The Wild Side of High Park

wild growth high park toronto


As mentioned in my previous post (here, where I showed the phenomenon that is hundreds of Cherry Blossom trees in bloom in Toronto's High Park), after I'd seen the spectacular trees, I parted from the crowds of people in favour of a visit with some of the critters that call the park home.

A third of this large park remains in its natural state, so in these pictures you can see what would be growing all over this area had the city never been built here.

wild growth in high park toronto


high park toronto natural growth


red winged blackbird in high park toronto


↑ A Red Winged Blackbird - Our winters are too cold for these so they migrate here in the springtime ↑

I walked along the bank of Grenadier Pond. There's a tale about how it got its name : while defending the city from the Americans during the War of 1812, a group of British grenadiers fell through the ice on the pond and drowned. Their bodies were never found, due to the fact that the pond is so deep. Its depth is apparently undetermined to this day because it can't be measured, due an seemingly endless layer of mud. Then again, there is a second theory about how it got its name, which is a lot less morbid : during the war the grenadiers would go fishing there during their down time.

on the bank of grenadier pond in high park


canada goose in high park


↑ A Canada Goose ↑

mute swan high park toronto


↑ A Mute Swan ↑

male wood duck in high park toronto


↑ A Male Wood Duck ↑

pair of mallard ducks in grenadier pond high park toronto


↑ A Pair of Mallard Ducks ↑

turtle in grenadier pond high park toronto


trilliums in high park toronto


↑ Trulliums ↑

path beside grenadier pond high park toronto


in the park



After a couple of hours, I left this calm and beautiful place and descended underground to catch the subway train. This last picture is the view right across from the main entrance to the park and the subway station is right behind the building with the red doors.

across from high park


Some personal Fun Facts about High Park:

1) As I type this I can see an acorn that I've had for over 25 years, that I found in the park. It's still perfect, with its little cap on tight. For some reason I've hung onto that nut all these years. Good thing it doesn't take up much space.

2) Nick and I once went on a picnic in the park with another couple we didn't know very well, but the 'picnic' part wasn't well communicated, and we didn't bring any food. So we just sat on a blanket while they ate their fancy food. They shared a little but we were polite and declined, in spite of being starving because we thought the double-date was to go for dinner in a restaurant after taking a walk in the park.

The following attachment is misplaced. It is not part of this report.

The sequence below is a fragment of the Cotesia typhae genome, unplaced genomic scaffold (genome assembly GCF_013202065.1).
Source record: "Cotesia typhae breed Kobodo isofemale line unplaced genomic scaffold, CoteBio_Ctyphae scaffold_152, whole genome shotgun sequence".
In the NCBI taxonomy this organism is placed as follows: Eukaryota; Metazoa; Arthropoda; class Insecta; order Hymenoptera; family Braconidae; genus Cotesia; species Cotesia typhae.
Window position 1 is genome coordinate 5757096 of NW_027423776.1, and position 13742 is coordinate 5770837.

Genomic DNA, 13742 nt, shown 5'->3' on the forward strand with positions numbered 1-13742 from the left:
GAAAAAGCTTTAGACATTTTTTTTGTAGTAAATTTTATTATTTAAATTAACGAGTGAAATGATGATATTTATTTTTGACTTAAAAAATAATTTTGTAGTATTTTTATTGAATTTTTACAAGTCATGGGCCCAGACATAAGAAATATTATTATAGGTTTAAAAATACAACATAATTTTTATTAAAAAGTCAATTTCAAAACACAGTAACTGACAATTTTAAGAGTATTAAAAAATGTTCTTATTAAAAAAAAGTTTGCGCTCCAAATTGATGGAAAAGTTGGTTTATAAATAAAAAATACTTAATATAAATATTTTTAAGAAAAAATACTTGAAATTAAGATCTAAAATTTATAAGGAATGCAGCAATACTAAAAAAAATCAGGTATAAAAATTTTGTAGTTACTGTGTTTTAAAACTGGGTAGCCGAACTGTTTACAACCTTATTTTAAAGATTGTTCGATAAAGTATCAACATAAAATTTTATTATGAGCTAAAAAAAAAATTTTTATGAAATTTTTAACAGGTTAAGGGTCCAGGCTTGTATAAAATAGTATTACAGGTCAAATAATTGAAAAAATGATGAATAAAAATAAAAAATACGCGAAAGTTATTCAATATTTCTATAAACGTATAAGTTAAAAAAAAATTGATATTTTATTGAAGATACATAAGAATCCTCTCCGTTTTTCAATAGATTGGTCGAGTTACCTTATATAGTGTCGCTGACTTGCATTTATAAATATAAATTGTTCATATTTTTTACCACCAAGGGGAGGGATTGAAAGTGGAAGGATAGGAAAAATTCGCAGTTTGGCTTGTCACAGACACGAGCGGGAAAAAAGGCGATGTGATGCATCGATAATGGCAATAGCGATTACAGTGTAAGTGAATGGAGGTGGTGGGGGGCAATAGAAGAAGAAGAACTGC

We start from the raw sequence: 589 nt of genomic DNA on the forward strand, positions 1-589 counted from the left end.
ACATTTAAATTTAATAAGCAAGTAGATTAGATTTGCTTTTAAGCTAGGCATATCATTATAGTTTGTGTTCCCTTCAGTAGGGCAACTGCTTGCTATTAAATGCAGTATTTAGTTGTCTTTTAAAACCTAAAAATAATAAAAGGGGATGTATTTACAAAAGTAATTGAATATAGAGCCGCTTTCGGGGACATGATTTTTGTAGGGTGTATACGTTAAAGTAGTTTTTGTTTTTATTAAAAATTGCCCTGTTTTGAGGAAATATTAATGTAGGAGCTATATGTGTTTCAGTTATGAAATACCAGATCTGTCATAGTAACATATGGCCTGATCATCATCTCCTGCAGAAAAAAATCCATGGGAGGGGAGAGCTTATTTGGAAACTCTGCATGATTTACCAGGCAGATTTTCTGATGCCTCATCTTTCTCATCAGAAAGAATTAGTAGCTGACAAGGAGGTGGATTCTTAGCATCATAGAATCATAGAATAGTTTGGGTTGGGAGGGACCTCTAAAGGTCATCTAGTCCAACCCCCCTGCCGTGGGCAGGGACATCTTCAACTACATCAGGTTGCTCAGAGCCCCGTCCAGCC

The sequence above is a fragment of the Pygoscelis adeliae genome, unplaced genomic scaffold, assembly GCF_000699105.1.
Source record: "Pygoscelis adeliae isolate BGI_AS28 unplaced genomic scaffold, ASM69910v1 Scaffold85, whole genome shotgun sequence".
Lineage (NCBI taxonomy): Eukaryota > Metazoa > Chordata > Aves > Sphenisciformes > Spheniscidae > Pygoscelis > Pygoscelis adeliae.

3) A friend once went for a picnic in the park with her boyfriend. They ran into a woman there that they kind of knew, who sat with them. She asked for their leftover mango skins and rubbed them all over her face, giving herself an impromptu mango facial. I met her once and she did have the most beautiful skin, so she was onto something with that. I've never tried it myself though, however I sometimes rub leftover lemon skins on my elbows and it makes them very smooth.

4) I first became interested in photography in this park. We had a family friend (now sadly departed) who used to take me and my siblings to the park when we were kids. He was really into photography and the main reason he always chose the park for outings was to take pictures. I have a distinct memory of being about 8 and watching him take shots in the exact spot that I took the one of the Mallard Ducks in this post.


Thank you for taking a look. I hope you're having a great week.
xo lou
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3 Responses to The Wild Side of High Park

  1. Julie says:

    You’ve got so many great wildlife shots! I noticed lots of trilliums in High Park when I was there recently as well- so pretty. I love your anecdotes about High Park- rubbing mango skins on one’s face is definitely a new one to me!

  2. Vix says:

    You’re such a great photographer. I’m fascinated by that blackbird, he’s nothing like ours are. A terrapin out in the wild? That would be snaffled and adopted as a pet if he was spotted in the UK. xxx

  3. Shoko says:

    Looking at this today in New York City, I feel transported — looks like the perfect breath of fresh air :)

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